• stex52 - Aug 30, 2012 at 2:11 PM

        I’m not against trying new ideas. They have a problem. They need originality to address it. I still see depth as an issue. How many teams have five starters and three long relief men now? Long relief is generally the weak point of any team, because there just aren’t that many quality MLB pitchers floating around. And now a long man who goes down with an injury is not a problem you shuffle around; you have to address it every four days. You will need a deeper staff than almost all teams have.

        Besides, to date it doesn’t seem to have changed things much.

      • thereisaparty - Aug 30, 2012 at 2:59 PM

        Longmen are nothing more than replacement level pitchers and the easiest need to address. The depth is just organizational depth. The current makeup of all other 29 staffs is irrelevant here. And long relief is the weak point because it is the least useful for winning games – the job is to eat low impact innings to save the arms of better pitchers. There are a plethora of cheap options for the type of middle inning (5th-6th) relief that the Rockies will need. The quality of arm needed is below that of a 5th starter.

        The Rockies staff will have to be deeper in that it will have 8 pitchers (of 12) that can go multiple innings, but it is an easily replaceable depth with a very low ceiling.

      • stex52 - Aug 30, 2012 at 3:09 PM

        Yes, long relief men are replacement quality because they are the least integral to team wins now. Is that true if they are piggy-backing every four days? I think it raises the quality they have to pitch at. You want bad feed back? Pull a starter who is cruising after five for a long man who quickly gets pounded.

        But the experiment is worth trying to them. I am sympathetic. You and I can speculate (nothing wrong with that, I enjoy it) but this will require data to resolve.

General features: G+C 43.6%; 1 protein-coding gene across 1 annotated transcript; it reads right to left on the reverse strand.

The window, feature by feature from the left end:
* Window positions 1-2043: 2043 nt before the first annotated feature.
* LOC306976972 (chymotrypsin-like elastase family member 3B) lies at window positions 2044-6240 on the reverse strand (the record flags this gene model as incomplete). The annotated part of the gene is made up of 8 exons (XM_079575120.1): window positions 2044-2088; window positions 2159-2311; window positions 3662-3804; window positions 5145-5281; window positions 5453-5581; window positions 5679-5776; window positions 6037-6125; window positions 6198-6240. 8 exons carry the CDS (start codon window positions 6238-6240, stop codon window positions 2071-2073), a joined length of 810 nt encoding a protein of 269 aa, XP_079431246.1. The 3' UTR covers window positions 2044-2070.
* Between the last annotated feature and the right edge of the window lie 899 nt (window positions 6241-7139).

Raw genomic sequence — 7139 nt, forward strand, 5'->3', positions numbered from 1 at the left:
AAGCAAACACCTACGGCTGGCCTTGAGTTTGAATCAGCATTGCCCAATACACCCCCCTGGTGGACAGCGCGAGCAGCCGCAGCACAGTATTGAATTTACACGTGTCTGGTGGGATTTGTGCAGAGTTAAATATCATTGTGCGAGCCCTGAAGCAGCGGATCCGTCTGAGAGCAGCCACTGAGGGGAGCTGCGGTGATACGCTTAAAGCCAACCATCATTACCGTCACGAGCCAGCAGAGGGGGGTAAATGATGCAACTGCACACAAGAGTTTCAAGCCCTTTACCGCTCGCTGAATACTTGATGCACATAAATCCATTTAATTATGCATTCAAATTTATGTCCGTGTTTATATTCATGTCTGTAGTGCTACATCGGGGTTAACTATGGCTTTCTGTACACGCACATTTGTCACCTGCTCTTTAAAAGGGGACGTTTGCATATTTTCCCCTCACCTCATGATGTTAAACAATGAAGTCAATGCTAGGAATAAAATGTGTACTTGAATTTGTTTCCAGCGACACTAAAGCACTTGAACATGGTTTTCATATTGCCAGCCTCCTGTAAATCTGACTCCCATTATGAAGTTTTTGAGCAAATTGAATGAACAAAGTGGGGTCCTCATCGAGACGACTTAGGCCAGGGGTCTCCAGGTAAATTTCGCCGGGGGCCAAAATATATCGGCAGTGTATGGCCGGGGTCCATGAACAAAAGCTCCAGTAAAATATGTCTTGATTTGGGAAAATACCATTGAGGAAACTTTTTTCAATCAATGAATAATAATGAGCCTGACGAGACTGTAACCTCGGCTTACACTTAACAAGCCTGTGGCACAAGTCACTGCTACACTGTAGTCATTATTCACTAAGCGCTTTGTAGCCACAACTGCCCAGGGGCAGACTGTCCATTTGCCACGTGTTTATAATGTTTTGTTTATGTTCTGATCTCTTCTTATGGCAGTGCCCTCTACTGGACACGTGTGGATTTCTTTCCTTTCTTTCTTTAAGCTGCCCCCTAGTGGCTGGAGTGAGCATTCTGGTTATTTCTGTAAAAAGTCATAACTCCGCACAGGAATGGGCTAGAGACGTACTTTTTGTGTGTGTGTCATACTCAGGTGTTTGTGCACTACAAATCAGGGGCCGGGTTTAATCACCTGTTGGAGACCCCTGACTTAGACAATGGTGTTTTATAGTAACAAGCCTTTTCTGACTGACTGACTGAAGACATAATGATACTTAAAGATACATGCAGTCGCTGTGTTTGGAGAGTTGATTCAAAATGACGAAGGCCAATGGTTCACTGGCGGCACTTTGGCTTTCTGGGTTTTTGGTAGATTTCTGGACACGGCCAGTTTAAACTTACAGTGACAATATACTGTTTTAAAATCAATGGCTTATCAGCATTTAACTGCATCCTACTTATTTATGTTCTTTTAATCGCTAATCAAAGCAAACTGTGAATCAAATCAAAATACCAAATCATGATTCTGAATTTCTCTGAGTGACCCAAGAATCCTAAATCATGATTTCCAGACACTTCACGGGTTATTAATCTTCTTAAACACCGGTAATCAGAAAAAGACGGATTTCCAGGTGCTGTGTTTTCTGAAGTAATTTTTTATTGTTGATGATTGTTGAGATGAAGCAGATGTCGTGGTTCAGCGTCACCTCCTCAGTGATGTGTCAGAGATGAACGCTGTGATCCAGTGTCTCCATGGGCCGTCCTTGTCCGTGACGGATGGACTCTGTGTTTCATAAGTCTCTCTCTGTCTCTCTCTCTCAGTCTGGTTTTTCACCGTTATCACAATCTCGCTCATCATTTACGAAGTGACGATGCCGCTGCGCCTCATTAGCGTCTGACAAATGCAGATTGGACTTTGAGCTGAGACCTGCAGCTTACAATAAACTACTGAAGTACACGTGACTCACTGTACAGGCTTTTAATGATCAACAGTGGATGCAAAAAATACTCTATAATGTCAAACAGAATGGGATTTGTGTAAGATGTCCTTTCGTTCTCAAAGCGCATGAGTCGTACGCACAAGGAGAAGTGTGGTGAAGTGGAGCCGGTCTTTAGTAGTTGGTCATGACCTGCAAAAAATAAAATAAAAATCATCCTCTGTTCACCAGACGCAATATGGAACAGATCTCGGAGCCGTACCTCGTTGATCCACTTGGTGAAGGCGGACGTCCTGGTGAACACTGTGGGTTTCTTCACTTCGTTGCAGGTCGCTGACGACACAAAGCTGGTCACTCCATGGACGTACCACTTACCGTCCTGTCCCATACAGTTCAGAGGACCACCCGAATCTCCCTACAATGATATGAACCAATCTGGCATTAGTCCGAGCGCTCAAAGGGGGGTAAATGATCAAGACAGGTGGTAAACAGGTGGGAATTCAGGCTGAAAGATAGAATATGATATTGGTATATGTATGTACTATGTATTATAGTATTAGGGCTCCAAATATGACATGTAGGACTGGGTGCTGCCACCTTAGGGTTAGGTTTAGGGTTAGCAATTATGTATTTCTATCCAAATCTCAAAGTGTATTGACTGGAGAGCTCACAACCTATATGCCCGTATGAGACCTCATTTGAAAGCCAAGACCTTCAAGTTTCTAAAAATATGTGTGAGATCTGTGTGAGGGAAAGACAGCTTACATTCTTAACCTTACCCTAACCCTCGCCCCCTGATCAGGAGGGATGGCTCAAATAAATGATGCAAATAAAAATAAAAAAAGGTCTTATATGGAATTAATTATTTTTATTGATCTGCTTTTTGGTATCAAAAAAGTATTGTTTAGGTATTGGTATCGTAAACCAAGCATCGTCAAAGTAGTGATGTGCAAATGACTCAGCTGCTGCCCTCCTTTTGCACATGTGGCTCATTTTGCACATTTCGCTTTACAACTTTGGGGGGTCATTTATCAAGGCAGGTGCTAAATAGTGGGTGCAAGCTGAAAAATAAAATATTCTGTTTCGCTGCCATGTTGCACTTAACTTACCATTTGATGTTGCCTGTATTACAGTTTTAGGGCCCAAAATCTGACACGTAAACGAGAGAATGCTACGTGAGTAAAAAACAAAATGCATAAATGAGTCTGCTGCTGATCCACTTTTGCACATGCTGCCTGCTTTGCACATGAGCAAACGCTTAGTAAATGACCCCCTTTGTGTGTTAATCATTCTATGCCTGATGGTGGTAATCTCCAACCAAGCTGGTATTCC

2. dgatz - Aug 30, 2012 at 11:31 AM

    Doesn’t it also remove any real shot at a SP making it 5 innings and qualifying for a Win? These poor bastards run into 1 bad inning and they’re toast.

    • thereisaparty - Aug 30, 2012 at 12:10 PM

      Why do the Rockies care about their starters’ pitcher wins? They only care about what gives the team the best shot at winning,

    • natslady - Aug 30, 2012 at 12:19 PM

      It gives the starters incentive to pitch “efficiently.” Not nibble around the edges, go to 3-2 counts, walk guys etc. Have the starters walks gone down since the Rox implemented this?

  3. blabidibla - Aug 30, 2012 at 11:33 AM

    And I’m sure big name FA starting pitchers are lining up to be a part of this experiment too? Not that they were many quality arms hoping to go to CO before, but I don’t see how this helps that cause.

    • thereisaparty - Aug 30, 2012 at 12:13 PM

      Rockies look to be rebuilding in 2013, and seem to be more than a big FA starter away from sustained success. This plan will allow them to determine the quality of arms currently in the system and hopefully maintain competitiveness.

  4. ningenito78 - Aug 30, 2012 at 11:50 AM